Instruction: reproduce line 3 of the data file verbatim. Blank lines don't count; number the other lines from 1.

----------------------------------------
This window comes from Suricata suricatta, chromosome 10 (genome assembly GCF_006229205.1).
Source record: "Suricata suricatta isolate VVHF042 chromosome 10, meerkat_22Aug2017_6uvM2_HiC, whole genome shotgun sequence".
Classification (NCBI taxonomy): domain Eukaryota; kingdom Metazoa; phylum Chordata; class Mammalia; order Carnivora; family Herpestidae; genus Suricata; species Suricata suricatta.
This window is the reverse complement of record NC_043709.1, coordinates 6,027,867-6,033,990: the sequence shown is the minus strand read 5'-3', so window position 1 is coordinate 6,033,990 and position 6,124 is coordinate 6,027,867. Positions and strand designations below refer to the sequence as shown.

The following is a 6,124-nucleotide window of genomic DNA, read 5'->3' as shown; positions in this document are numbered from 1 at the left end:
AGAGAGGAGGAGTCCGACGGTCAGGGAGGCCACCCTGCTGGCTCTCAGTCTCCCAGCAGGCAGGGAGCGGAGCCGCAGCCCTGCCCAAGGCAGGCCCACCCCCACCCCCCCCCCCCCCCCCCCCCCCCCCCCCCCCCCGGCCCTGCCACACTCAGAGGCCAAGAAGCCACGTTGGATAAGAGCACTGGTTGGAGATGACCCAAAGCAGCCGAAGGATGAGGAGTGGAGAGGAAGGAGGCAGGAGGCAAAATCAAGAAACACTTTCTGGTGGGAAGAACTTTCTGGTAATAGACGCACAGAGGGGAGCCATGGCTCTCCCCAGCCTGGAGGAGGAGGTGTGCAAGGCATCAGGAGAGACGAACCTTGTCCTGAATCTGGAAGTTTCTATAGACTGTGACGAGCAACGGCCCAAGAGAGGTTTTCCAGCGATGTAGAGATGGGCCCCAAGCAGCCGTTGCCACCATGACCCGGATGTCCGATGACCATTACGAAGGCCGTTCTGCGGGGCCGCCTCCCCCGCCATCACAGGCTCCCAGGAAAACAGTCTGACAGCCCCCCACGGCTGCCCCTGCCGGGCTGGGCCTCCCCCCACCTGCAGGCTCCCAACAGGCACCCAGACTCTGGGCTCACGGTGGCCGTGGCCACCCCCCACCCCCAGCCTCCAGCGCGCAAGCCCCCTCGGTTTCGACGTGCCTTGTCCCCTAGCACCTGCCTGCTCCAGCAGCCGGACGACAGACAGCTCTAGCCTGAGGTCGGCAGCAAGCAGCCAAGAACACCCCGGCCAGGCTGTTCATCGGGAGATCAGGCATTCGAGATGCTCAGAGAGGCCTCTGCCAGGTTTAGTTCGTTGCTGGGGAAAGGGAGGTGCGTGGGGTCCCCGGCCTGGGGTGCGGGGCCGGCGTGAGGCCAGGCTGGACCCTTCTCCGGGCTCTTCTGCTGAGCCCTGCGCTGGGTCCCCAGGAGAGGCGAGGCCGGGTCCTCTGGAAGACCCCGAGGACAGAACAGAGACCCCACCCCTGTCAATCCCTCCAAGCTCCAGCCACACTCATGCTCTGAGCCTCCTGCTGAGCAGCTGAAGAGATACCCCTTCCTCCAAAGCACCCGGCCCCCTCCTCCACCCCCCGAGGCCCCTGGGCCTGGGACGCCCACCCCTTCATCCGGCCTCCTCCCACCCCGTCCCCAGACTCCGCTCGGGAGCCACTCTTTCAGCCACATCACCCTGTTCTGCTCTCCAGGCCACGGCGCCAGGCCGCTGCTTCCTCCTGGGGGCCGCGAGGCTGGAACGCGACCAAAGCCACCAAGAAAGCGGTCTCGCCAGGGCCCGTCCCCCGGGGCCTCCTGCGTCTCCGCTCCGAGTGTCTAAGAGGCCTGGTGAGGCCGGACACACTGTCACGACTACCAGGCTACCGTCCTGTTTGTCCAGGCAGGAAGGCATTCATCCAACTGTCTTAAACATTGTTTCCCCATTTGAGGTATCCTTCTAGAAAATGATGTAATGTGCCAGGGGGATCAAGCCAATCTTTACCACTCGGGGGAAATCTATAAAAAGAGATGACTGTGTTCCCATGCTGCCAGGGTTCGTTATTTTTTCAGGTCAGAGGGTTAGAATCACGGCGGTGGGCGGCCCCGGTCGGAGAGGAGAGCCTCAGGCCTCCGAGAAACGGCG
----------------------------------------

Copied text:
Classification (NCBI taxonomy): domain Eukaryota; kingdom Metazoa; phylum Chordata; class Mammalia; order Carnivora; family Herpestidae; genus Suricata; species Suricata suricatta.